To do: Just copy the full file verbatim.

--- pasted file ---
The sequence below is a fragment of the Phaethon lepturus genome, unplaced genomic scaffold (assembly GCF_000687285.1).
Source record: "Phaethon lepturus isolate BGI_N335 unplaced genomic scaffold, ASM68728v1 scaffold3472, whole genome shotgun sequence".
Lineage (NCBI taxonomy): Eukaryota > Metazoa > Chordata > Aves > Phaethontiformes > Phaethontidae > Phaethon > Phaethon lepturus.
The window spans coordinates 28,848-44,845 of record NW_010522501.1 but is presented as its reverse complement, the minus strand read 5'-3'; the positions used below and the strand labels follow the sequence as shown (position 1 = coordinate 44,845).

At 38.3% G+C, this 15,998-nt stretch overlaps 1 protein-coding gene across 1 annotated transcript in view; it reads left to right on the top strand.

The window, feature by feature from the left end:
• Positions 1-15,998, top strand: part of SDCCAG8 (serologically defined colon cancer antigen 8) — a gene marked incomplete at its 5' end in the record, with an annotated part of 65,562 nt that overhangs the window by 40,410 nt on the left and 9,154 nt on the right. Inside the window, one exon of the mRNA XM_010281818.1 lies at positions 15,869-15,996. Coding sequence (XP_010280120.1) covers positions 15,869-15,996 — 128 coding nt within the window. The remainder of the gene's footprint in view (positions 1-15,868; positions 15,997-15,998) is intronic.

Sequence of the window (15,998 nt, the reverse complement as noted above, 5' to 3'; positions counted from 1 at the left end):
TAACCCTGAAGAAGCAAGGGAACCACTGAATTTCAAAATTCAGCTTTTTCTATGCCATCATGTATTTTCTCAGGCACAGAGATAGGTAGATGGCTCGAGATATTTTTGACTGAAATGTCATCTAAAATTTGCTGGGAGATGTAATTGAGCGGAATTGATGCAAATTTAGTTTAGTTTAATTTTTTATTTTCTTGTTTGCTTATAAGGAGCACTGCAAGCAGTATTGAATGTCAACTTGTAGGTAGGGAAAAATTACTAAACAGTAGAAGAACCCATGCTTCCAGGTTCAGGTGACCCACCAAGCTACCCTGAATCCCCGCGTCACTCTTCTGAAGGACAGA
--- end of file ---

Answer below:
The sequence below is a fragment of the Phaethon lepturus genome, unplaced genomic scaffold (assembly GCF_000687285.1).
Source record: "Phaethon lepturus isolate BGI_N335 unplaced genomic scaffold, ASM68728v1 scaffold3472, whole genome shotgun sequence".
Lineage (NCBI taxonomy): Eukaryota > Metazoa > Chordata > Aves > Phaethontiformes > Phaethontidae > Phaethon > Phaethon lepturus.
The window spans coordinates 28,848-44,845 of record NW_010522501.1 but is presented as its reverse complement, the minus strand read 5'-3'; the positions used below and the strand labels follow the sequence as shown (position 1 = coordinate 44,845).

At 38.3% G+C, this 15,998-nt stretch overlaps 1 protein-coding gene across 1 annotated transcript in view; it reads left to right on the top strand.

The window, feature by feature from the left end:
• Positions 1-15,998, top strand: part of SDCCAG8 (serologically defined colon cancer antigen 8) — a gene marked incomplete at its 5' end in the record, with an annotated part of 65,562 nt that overhangs the window by 40,410 nt on the left and 9,154 nt on the right. Inside the window, one exon of the mRNA XM_010281818.1 lies at positions 15,869-15,996. Coding sequence (XP_010280120.1) covers positions 15,869-15,996 — 128 coding nt within the window. The remainder of the gene's footprint in view (positions 1-15,868; positions 15,997-15,998) is intronic.

Sequence of the window (15,998 nt, the reverse complement as noted above, 5' to 3'; positions counted from 1 at the left end):
TAACCCTGAAGAAGCAAGGGAACCACTGAATTTCAAAATTCAGCTTTTTCTATGCCATCATGTATTTTCTCAGGCACAGAGATAGGTAGATGGCTCGAGATATTTTTGACTGAAATGTCATCTAAAATTTGCTGGGAGATGTAATTGAGCGGAATTGATGCAAATTTAGTTTAGTTTAATTTTTTATTTTCTTGTTTGCTTATAAGGAGCACTGCAAGCAGTATTGAATGTCAACTTGTAGGTAGGGAAAAATTACTAAACAGTAGAAGAACCCATGCTTCCAGGTTCAGGTGACCCACCAAGCTACCCTGAATCCCCGCGTCACTCTTCTGAAGGACAGA